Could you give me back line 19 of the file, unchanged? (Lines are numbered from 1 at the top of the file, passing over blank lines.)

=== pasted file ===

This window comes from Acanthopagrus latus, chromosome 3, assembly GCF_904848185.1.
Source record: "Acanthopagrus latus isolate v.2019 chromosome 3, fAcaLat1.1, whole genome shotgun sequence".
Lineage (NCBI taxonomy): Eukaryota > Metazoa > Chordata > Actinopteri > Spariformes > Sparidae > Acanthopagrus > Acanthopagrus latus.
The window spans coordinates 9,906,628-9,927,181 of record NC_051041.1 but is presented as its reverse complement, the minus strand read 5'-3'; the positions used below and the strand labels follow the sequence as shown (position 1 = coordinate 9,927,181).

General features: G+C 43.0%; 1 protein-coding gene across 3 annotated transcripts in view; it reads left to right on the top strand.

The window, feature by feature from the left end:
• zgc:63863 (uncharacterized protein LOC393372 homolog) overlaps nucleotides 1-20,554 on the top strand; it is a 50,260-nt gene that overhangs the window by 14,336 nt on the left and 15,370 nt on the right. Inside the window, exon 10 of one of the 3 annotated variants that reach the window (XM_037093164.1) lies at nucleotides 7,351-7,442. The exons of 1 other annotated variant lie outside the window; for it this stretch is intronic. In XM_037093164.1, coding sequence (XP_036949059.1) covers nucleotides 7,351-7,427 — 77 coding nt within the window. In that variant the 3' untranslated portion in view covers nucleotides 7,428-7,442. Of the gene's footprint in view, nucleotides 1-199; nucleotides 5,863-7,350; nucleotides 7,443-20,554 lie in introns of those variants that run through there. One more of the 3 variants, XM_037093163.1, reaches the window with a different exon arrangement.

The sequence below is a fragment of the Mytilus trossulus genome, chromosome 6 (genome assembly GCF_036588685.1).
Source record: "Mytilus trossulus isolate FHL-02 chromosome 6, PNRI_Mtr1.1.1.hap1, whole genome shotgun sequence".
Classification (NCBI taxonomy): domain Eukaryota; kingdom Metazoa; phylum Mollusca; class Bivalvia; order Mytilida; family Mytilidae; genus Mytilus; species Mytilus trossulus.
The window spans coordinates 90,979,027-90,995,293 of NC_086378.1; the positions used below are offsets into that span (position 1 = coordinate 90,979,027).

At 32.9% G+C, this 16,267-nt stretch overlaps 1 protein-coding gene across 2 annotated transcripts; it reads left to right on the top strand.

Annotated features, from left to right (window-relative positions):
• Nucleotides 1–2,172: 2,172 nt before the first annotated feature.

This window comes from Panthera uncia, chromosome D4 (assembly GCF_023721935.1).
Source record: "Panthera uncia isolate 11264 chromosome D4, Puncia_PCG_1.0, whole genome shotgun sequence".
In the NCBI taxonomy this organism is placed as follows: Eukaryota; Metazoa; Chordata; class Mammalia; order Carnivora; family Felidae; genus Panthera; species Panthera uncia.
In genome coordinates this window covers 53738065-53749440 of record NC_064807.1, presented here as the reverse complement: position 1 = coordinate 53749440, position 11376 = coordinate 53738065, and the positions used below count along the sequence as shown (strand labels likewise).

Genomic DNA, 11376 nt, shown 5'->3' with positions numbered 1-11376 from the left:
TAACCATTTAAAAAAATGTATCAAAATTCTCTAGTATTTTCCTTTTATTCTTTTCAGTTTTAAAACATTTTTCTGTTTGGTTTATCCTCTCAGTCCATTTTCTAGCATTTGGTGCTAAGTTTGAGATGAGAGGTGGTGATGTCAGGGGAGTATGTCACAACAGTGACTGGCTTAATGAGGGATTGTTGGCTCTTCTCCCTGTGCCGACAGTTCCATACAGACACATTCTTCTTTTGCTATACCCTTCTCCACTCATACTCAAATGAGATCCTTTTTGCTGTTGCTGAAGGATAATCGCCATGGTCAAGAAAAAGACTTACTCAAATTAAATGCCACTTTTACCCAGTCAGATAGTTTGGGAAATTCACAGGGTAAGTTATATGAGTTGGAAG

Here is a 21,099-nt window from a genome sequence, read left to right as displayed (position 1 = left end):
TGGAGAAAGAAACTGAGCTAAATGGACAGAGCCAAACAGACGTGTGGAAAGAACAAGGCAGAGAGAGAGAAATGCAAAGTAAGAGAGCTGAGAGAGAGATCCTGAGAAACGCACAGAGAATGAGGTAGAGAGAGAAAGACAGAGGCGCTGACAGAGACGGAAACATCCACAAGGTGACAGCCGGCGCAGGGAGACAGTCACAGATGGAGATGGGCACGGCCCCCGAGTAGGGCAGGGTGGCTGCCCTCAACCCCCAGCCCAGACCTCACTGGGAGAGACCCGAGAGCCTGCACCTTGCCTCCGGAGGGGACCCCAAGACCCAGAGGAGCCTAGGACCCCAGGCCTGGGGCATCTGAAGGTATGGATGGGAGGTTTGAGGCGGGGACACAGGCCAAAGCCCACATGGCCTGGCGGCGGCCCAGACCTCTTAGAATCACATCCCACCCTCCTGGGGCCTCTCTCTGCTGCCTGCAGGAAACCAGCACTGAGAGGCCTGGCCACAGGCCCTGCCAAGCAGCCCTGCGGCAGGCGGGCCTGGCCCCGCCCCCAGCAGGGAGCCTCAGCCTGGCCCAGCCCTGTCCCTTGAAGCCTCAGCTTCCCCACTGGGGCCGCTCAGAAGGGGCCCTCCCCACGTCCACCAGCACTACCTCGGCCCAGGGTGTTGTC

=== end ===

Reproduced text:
Genomic DNA, 11376 nt, shown 5'->3' with positions numbered 1-11376 from the left: